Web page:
Tag Archives: climate change

Christmas

July 15, 2014

This week, grab a sweater before you head out — apparently the polar vortex doesn’t yield to pedestrians, either. A piece of this arctic wind system seems to have broken off (by whatever mechanism wind “breaks” into “pieces”) and barrelled through Canada again, just like in January. While some insist this midsummer breath of fresh air is the vortex’s fault, the National Weather Service has retracted its previous observation. Meteorologists are tweeting their discord over what kind of air event this is, from polar vortex to “polar air invasion” to a mere “trough in the jet stream.” As one meteorologist said in a nicely graphic-assisted defense of the term, “Some critics are being too literal about its definition and/or burying their heads in the sand, blinding themselves from a fascinating weather reality.” Sounds a lot like the debate over climate change, actually.

The Free Press supports the National Weather Service’s new position that the chilly spell has less to do with polar air than with the usual jet stream breezes disrupted by a typoon — if not one sensational thing, then grapple for another. Mlive also denies heavy polar vortex involvement in this week’s weather, which, in a temperate summer overall, doesn’t even feel that weird, but advises to keep a lookout for waterspouts forming as the cold air glides over warm water. If you see any of these bumming around on the river with the freighters, let me know and I’ll ramble over extra-fast.

Whatever your beliefs about arctic air patterns, it’s luxurious waking up to a piece of Christmas in July. To acknowledge this meteorological gift of walking around being less sticky, I present some items from my ongoing collection of red bows found around town. Why are the bows always red? Why is the grass green, the sky blue? Science, of course. Social science.

This early holiday celebration is for longtime rambler Sara, who might love autumnal weather even more than I do and has recently been so kind as to share photos from our Hamtramck ramble in the Detroit Area Rambling Network flickr pool. Thanks!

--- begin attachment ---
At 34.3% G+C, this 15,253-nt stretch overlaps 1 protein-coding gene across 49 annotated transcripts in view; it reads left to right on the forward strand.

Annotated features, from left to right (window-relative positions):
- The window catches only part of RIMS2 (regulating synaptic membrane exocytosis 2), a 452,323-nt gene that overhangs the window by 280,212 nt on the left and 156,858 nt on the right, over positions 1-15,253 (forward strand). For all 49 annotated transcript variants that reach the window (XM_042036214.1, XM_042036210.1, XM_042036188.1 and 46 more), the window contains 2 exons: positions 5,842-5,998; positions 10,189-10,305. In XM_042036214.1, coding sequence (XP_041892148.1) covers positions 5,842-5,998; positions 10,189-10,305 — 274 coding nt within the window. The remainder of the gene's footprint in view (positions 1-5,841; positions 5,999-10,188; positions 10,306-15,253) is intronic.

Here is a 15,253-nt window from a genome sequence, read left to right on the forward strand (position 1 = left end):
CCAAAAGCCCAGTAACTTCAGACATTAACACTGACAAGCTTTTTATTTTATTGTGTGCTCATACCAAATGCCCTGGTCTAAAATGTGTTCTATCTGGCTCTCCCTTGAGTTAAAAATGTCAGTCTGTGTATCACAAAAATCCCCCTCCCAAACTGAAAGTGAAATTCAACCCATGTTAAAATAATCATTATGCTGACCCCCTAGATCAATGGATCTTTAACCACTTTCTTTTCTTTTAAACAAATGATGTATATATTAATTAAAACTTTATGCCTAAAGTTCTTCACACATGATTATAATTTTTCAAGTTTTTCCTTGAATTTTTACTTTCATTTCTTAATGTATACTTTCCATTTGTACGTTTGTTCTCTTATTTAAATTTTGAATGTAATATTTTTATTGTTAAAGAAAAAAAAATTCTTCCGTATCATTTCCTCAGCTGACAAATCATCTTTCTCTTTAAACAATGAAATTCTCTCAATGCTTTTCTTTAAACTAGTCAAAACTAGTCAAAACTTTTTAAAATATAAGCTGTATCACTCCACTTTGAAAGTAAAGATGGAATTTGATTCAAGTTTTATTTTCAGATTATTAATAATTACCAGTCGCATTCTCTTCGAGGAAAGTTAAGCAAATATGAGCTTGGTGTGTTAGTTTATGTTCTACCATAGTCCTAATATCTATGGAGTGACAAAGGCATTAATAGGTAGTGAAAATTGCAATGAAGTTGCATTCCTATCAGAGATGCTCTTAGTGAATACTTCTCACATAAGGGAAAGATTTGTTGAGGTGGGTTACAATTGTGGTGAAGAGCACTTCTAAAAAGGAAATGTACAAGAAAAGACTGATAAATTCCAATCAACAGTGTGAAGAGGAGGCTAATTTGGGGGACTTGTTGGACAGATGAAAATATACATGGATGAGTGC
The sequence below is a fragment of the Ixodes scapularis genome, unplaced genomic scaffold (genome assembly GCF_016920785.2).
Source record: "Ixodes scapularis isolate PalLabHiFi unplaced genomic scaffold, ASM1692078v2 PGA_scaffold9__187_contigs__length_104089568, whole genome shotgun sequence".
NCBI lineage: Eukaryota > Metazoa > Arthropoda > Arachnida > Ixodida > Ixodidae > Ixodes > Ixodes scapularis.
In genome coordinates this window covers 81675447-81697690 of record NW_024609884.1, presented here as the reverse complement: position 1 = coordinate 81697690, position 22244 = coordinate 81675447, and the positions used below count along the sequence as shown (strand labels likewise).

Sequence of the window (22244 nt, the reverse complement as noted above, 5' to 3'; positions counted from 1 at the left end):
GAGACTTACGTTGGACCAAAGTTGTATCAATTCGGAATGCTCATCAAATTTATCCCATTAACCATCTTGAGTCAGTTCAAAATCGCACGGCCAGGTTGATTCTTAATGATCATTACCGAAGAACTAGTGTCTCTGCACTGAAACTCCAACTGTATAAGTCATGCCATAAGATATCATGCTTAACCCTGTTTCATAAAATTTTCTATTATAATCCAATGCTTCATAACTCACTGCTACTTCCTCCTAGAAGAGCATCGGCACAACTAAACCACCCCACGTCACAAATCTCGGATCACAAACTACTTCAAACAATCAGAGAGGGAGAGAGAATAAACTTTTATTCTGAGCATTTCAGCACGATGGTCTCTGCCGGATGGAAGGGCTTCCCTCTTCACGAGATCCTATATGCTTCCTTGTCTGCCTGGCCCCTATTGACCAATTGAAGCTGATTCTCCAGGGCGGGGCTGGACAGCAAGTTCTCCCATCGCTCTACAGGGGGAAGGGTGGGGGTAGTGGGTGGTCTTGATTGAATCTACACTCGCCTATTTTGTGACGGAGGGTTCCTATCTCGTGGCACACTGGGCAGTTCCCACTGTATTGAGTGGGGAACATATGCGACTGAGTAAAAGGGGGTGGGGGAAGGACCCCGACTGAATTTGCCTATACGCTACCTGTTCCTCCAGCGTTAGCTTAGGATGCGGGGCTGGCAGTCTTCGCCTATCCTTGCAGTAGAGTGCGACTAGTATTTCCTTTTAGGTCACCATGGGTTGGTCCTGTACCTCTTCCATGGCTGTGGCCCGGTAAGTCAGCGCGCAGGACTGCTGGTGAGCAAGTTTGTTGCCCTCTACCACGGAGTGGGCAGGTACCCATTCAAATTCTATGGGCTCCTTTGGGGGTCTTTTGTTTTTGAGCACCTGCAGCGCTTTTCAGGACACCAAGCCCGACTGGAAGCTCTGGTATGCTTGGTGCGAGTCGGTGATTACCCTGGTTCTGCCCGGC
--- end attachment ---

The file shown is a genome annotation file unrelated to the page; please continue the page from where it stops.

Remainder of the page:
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And last but not least a boa of sorts.

UPDATE: 20:36

And a rainless rainbow emerging from the casino. Merry Christmas!

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Earth Day

April 22, 2014

Happy Earth Day! While kids make happy crafts, fingerpainting soy-based inks on recycled paper and participating in a macabre-sounding “endangered species scavenger hunt” at the zoo, I’m taking a walk, and keeping in mind some of the world’s most impressive hikers, the sherpas.

Photo by Laurence Tan for Reuters

Photo by Laurence Tan for Reuters

Sherpas are an ethnic group living in Nepal’s northeastern Himalaya Mountain region. They’re renowned for their superior mountaineering skills in their home territory, due to a combination of experience, bravery, and, some have suggested, genetic adaptations to life at high altitude. In a country with few economic opportunities, some sherpas take high-paying jobs on Mount Everest, locally known as Qomolangma, ferrying fuel, food, and shelter for western adventurers, setting up routes for them to follow — basically doing the work of climbing the mountain, while climbers kind of just come along for the (really rough) ride.

Last Friday, the deadliest Everest avalanche in recorded history struck, taking with it sixteen sherpas who were out setting up paths for their clients to follow. That avalanches happen on mountains and are likely to be deadly is a given, an obvious danger recognized by sherpas who work there. After sherpas found inadequate the Nepalese government’s pledges to help with medical funds for injured sherpas and financial relief for grieving families, they’ve gone on strike, effectively cancelling the 2014 climbing season. It takes a lot to walk away from the most lucrative job you’re likely to find, work that lets you send your children to private school in hope of a different future. As the Wall Street Journal quoted one sherpa who lost a friend to the avalanche, “It’s made us pause and question whether the money we make is really worth the loss of our own lives and the harm to our own mountain from the mountaineering.”

Nobody’s saying it, but one wonders whether climate change has anything to do with the rapid end to this year’s Everest season. Avalanches happen, and any would be deadly if there were people in the wrong place at the wrong time. Aside from shaking heads at bad luck and bemoaning tragedy, maybe we need to at least reframe how we approach some the world’s most imposing natural features, since, as a whole, we’re not really into doing much to slow climate change.

Here, things are pretty tame on these walks, big fluffy clouds and lots of flowers. As I gear up for what will be my first backpacking trip, it’s good to temper my enthusiasm with this bad news and not become some righteous outdoors zealot, to not get too lost myopically poking around websites wondering whether I’ll be any happier getting the titanium cookset that weighs 90 grams less than the other titanium cookset.

Read more about the Mount Everest avalanche in the news:
“Sherpas leave Everest; some expeditions nix climbs” at the Associated Press
“Mount Everest’s Sherpas Shut Down the Rest of This Year’s Climbing Season” at The Wire
“The world’s most renowned Sherpa talks Mt. Everest” at Washington Post
“After Avalanche, New York’s Sherpas Recall Perils of a Job They Left Behind” at the New York Times